We have found that students’ engineering major does matter when looking at what motivates them to study engineering. This may lead to support programs that are better tailored to the students they serve. In addition, these findings may be important in shaping engineering curricula to attract and retain students of different majors.

Using data from the Academic Pathways of People Learning Engineering Survey (APPLES), a national survey of 21 institutions aimed at identifying and characterizing undergraduate students’ motivations to study engineering. Using demographic information about engineering major, year in school, and gender, we have determined there are statistically significant differences in the motivational factors between women and men and between students of different majors. The six engineering majors that we compared include: mechanical, electrical, chemical, industrial, aerospace and bioX (a compilation of biology-related majors).

Using t-tests and analysis of variance tests (ANOVAs), the trends across majors and gender for intrinsic psychological motivation, intrinsic behavioral motivation, social good motivation, financial motivation, mentor influence motivation, and parental motivation to study engineering were explored.

Our findings show that there are significant differences in the level of motivation for students of different engineering majors. For men, the level of intrinsic behavioral motivation to study engineering is significantly lower for industrial engineering students than for mechanical or aerospace engineering students. For women, the levels of intrinsic behavioral, intrinsic psychological, and financial motivation vary greatly according to engineering major. These findings suggest treating these groups individually when considering motivational factors of undergraduate engineering students.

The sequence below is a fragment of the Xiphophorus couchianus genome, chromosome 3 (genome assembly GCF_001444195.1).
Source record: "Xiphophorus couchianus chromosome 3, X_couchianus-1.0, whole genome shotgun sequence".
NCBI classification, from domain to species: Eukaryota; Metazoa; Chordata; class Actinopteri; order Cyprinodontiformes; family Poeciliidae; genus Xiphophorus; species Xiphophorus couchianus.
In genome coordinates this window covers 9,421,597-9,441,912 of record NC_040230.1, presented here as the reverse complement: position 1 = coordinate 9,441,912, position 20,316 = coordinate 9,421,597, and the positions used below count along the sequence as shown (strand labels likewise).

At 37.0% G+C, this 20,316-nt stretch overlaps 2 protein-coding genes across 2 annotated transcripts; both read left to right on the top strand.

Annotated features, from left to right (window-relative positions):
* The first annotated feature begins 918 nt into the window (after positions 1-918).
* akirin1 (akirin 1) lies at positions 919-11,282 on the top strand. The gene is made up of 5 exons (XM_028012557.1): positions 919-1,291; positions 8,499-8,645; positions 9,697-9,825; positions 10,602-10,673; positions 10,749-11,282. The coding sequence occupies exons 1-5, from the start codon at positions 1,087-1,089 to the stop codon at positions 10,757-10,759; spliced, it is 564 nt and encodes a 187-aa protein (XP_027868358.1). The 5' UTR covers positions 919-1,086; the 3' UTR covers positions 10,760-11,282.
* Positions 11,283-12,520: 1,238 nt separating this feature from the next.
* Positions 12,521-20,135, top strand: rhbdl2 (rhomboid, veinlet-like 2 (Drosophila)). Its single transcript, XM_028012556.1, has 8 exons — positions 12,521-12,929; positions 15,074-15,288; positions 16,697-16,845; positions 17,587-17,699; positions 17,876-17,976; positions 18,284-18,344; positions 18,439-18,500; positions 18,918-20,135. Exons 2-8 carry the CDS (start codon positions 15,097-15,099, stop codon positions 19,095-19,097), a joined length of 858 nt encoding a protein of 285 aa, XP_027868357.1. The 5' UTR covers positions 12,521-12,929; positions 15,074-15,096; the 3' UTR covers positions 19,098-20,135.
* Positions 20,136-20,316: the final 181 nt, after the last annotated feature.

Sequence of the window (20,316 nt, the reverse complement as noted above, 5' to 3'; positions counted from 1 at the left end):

In this paper a comparative analysis of motivational factors by engineering major is presented to shed light on how various dimensions of the undergraduate engineering experience may be different for students in different majors.

We are interested in looking at motivation for several reasons. The goals of the NSF-funded Center for the Advancement of Engineering Education (CAEE) were to “identify ways to boost the numbers of students who complete engineering degrees (including increasing the numbers of women and traditionally underrepresented groups)” and to “better support those enrolled in engineering programs”1,2 Identifying similarities and differences between groups of engineering students would provide useful information to those trying to support these students and may lead to a better understanding of women engineering students.

Parikh, S., & Chen, H., & Donaldson, K., & Sheppard, S. (2009, June), Does Major Matter? A Look At What Motivates Engineering Students In Different Majors Paper presented at 2009 Annual Conference & Exposition, Austin, Texas. 10.18260/1-2--5283

ASEE holds the copyright on this document. It may be read by the public free of charge. Authors may archive their work on personal websites or in institutional repositories with the following citation: © 2009 American Society for Engineering Education. Other scholars may excerpt or quote from these materials with the same citation. When excerpting or quoting from Conference Proceedings, authors should, in addition to noting the ASEE copyright, list all the original authors and their institutions and name the host city of the conference. - Last updated April 1, 2015